Appropriate graduate aptitude test results (i.e., GMAT, GRE, LSAT, MCAT) are required.

The application includes two essays and also requires two letters of recommendation. Applications are available online and the national deadline is usually November 1.

Prospective candidates are encouraged to seek advisement from the Fellowships Office and should complete the Fellowships Preliminary Questionnaire (FPQ) by August 1 of the year of application. Candidates should also plan to submit a draft of the Soros application essays by early September for feedback.

The Woodrow Wilson Teaching Fellowship

The Woodrow Wilson Teaching Fellowships (WWTF) are state-based programs that seek to attract talented, committed individuals with backgrounds in science, technology, engineering, and mathematics (STEM) into teaching in high-need urban and rural secondary schools. There are currently programs in Indiana, Michigan, Georgia, New Jersey, and Ohio.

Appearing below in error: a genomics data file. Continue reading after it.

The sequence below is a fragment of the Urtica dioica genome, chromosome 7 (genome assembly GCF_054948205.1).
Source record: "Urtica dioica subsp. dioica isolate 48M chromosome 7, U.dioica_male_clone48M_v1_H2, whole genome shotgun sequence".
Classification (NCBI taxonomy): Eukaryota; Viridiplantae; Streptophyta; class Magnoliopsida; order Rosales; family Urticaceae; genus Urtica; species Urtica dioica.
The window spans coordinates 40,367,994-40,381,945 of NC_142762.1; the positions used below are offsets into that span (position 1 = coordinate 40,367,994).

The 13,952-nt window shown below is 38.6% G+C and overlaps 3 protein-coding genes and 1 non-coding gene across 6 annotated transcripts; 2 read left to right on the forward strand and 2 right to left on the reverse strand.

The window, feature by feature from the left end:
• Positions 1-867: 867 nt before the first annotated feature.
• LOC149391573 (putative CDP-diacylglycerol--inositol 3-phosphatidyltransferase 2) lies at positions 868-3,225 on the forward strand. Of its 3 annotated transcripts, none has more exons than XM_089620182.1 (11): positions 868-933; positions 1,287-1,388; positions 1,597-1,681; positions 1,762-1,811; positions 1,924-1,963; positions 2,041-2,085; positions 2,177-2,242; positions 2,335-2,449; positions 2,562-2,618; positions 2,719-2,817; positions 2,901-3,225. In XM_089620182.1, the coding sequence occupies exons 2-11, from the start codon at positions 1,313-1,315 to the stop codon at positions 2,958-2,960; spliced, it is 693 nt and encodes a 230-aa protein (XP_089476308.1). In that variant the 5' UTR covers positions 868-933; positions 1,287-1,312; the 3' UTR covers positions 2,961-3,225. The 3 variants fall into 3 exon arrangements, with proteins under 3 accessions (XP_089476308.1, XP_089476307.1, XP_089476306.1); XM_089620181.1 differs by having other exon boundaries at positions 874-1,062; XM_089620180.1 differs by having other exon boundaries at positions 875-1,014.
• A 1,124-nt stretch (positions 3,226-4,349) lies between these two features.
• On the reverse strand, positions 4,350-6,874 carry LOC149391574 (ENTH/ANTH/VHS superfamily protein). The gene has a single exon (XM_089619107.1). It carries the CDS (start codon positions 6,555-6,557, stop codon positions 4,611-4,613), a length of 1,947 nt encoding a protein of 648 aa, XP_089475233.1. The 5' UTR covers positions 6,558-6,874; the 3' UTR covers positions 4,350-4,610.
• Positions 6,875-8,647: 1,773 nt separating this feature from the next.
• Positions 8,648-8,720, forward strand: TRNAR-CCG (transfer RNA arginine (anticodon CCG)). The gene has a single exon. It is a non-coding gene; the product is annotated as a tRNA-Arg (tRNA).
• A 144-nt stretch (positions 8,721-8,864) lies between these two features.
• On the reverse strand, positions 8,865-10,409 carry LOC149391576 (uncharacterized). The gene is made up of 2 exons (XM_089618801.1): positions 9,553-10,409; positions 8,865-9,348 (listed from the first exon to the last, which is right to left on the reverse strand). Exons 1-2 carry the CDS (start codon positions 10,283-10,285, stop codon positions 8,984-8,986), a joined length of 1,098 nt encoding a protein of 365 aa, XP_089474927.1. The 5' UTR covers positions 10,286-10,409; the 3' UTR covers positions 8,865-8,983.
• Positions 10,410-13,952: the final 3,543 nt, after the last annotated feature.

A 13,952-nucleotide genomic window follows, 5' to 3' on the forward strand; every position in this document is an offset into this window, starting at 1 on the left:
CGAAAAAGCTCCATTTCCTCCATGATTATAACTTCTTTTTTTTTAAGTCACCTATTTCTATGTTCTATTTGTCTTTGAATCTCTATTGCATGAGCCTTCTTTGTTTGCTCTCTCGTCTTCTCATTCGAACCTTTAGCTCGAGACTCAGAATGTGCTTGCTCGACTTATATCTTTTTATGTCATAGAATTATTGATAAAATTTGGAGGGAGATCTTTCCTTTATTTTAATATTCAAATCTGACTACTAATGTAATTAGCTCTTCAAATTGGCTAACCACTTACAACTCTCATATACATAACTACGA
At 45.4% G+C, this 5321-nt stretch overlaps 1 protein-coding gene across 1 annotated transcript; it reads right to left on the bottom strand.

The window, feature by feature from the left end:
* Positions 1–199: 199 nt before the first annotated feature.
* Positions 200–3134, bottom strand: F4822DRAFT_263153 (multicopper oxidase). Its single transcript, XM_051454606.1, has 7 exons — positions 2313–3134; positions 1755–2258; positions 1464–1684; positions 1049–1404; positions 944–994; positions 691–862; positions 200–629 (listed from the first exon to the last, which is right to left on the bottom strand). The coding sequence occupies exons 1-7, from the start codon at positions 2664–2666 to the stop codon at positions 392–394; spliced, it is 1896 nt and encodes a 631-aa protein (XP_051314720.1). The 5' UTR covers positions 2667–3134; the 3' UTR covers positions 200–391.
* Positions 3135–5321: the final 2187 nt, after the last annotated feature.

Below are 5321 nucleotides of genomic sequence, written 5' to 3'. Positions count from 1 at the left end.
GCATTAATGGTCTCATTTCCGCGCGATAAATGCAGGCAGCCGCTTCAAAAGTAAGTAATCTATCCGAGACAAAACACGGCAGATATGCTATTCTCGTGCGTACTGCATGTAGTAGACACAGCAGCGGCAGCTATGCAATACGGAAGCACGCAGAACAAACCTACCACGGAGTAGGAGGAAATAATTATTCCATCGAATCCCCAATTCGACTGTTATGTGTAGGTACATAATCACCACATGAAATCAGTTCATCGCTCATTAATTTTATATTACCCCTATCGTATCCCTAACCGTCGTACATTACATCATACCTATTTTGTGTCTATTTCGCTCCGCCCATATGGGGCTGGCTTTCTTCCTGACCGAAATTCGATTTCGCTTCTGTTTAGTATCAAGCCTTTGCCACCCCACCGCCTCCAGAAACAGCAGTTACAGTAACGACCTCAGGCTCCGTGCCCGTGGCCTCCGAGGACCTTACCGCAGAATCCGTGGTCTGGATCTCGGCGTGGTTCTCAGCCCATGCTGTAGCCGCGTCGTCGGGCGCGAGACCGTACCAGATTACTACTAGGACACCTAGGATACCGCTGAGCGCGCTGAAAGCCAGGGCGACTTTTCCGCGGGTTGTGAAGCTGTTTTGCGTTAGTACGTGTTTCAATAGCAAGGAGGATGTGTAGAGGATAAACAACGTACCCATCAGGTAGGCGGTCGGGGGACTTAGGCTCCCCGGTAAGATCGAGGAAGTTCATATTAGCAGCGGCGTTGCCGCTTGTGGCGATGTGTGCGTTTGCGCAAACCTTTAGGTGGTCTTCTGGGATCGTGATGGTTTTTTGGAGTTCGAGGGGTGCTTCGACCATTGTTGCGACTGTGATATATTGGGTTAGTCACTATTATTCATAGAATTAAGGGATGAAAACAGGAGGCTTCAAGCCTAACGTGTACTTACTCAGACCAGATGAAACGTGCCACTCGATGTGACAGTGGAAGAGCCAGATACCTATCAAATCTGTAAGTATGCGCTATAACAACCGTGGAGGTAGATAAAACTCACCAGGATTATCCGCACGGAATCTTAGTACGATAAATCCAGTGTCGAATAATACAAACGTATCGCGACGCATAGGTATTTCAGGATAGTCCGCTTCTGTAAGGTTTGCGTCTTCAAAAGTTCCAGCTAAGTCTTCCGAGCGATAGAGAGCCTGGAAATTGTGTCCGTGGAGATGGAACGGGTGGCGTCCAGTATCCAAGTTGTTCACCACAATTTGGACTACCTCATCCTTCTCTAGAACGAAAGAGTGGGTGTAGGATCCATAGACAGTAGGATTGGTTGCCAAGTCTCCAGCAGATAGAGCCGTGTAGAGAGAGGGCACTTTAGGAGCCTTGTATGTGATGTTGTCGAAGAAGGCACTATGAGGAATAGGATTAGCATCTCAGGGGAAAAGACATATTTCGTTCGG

The program is open to seniors, recent graduates, and career-changers with appropriate undergraduate degrees. Fellows pursue master's level teacher education programs at schools in the participating states. Applicants must be US citizens or permanent residents.

Fellowship benefits include a $30,000 stipend, guidance toward certification, and intensive mentoring and professional development over a three-year teaching commitment.

A minimum 3.0 cumulative undergraduate GPA required.

Each state participant offers programs at multiple institutions; see the website for full details. Candidates must apply to one of the participating graduate programs by the designated school deadline. Application may require Praxis I test scores.

Applications are available online. The early decision deadline is in mid-October, with transcripts due in early October. The regular decision deadline is in early January, with transcripts due in mid-December.